Made from ground short-rib, beef patties are infused with the Umami Master Sauce and cooked sous-vide before being seared on the grill and served medium rare in a variety of different concoctions that always feature a number of umami-rich ingredients. There’s the signature Umami Burger, loaded with shiitake mushrooms, onions, tomatoes, and a parmesan crisp ($11/£6.60); the wildly popular Truffle Burger, topped with a mild truffle-infused cheese and a truffle glaze ($12/£7.20); the Manly Burger, featuring beer-cheddar cheese, smoked-salt onion strings and bacon lardons ($11/£6.60); and the Cali Burger ($10/£6), with slow-roasted tomato, house-made American cheese and caramelised onions.

But it’s not just the burgers that make Umami Burger stand out from its competitors and everything served up at its restaurants is different: from the double fried smushed potatoes (£4.50/£2.70) to the truffled beet salad ($7/£4.20), tempura onion rings ($3/£1.80) and the fried pickle wedges ($5/£3). The drinks include a selection of craft beers and Californian wines, and the company has also launched a line of Umami-brand condiments available to buy on its website, including its Umami Master Sauce, Umami ketchup, Umami dust and Umami spray.

More recently Umami Burger made headlines with its new Monte Cristo Burger, a collaboration with celebrity chef Michael Voltaggio, which comprises a patty covered with Gruyère fondue and prosciutto on a custard-soaked and fried bun, topped with powdered sugar and served with a side of maple syrup. “The Monte Cristo Burger is the third in a series of burgers that we make in collaboration with artists,” explains Fleischman. “$1 from each burger will be donated to the Los Angeles Mission, which provides help, hope and opportunity to men, women and children in need.”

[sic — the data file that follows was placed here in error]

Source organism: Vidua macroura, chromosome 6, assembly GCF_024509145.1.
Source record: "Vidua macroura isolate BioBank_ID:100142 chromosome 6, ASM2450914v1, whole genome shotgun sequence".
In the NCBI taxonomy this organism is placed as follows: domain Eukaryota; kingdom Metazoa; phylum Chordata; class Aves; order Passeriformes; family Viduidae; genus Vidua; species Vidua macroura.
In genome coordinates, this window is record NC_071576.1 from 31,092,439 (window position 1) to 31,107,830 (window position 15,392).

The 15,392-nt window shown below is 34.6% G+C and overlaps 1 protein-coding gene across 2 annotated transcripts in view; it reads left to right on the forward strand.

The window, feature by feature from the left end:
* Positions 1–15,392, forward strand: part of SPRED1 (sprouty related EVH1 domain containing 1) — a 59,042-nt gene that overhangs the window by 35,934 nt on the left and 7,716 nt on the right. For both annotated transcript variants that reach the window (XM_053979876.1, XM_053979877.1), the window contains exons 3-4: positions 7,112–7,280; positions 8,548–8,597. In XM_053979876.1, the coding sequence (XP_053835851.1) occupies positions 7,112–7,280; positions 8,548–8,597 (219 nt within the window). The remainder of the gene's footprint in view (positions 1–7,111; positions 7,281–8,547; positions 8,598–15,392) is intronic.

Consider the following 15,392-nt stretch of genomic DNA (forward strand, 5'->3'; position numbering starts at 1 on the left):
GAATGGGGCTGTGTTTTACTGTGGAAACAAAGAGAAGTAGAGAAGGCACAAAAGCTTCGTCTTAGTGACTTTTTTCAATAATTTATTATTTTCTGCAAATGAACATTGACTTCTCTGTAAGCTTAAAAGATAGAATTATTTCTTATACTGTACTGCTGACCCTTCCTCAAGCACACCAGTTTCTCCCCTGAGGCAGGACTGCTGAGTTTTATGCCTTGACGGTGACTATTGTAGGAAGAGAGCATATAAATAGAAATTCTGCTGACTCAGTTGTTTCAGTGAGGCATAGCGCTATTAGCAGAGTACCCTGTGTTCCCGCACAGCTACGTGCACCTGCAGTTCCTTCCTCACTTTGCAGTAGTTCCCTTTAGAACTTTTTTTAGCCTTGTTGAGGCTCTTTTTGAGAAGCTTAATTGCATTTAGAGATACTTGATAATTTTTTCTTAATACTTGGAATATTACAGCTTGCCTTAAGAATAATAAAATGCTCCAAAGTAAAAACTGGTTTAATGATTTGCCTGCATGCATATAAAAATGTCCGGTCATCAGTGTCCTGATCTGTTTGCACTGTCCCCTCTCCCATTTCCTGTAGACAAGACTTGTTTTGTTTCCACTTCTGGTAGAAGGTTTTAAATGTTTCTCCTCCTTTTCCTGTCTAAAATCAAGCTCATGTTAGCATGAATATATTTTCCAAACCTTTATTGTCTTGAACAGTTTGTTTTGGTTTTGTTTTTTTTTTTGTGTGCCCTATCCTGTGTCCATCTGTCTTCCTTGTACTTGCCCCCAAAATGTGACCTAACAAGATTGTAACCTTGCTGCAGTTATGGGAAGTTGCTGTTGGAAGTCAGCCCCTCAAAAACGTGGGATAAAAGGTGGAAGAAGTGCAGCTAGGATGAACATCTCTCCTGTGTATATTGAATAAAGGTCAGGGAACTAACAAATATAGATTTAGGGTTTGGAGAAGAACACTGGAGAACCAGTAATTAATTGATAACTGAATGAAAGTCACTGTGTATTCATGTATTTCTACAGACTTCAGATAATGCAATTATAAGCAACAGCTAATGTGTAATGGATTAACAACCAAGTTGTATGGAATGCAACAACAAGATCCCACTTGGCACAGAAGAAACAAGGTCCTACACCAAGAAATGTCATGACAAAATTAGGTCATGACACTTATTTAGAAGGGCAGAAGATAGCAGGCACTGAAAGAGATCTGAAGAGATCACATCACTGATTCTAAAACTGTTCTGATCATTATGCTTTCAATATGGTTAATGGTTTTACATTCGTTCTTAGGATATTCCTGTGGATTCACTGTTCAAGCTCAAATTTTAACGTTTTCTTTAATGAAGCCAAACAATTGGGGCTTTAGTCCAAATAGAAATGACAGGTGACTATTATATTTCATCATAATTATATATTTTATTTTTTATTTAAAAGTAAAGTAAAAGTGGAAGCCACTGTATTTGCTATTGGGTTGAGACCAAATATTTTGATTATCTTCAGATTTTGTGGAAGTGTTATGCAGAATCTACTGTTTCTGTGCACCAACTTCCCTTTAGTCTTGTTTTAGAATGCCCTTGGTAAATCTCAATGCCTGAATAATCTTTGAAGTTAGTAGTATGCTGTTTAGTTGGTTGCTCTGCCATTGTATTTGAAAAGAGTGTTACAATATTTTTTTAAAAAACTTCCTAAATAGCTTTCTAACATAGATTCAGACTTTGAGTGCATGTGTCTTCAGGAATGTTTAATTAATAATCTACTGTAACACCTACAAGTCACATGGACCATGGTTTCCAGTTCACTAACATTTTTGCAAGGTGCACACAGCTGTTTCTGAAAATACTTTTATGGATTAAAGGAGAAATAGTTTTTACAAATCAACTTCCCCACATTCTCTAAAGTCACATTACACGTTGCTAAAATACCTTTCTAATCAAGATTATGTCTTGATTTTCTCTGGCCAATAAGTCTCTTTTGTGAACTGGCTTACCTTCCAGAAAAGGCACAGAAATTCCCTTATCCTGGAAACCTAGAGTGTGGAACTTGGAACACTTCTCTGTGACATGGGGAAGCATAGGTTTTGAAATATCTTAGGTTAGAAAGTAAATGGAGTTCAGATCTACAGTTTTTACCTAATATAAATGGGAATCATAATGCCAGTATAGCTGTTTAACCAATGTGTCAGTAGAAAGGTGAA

Next to Umami Burger, Fleischman has a number of other businesses, including 800 Degrees, a fast-casual Neapolitan pizza concept. “We have three of them open today and will open five to 10 more in the next year,” he reveals. His other projects include a forthcoming Spanish restaurant called Smoke.oil.salt, as well as Truffl, a new private members club in which he is an investor and strategic partner. And then there’s ChocoChicken, a chocolate chicken concept set to launch later this year. “ChocoChicken is part of my AdVantage Restaurant Partners,” he says. “We will open the first location this year and hope to expand very quickly after that. Most people think we’re putting Hershey’s Syrup on a chicken wing and that we’re crazy. It tastes nothing like you think it does and it’s just delicious. Fried chicken is ready for some innovation in the fast casual space.”

In just five years, Umami Burger has grown into a brand that has not only changed the culinary landscape of Los Angeles and beyond but has seen writer-turned-restaurateur Fleischman develop into a food industry powerhouse, who has a string of successful hospitality businesses to his name. It’s his innovative approach to food that has seen him capture the hearts and stomachs of US diners and his creativity seems to know no bounds. With global expansion on the horizon, the sky’s the limit for this serial entrepreneur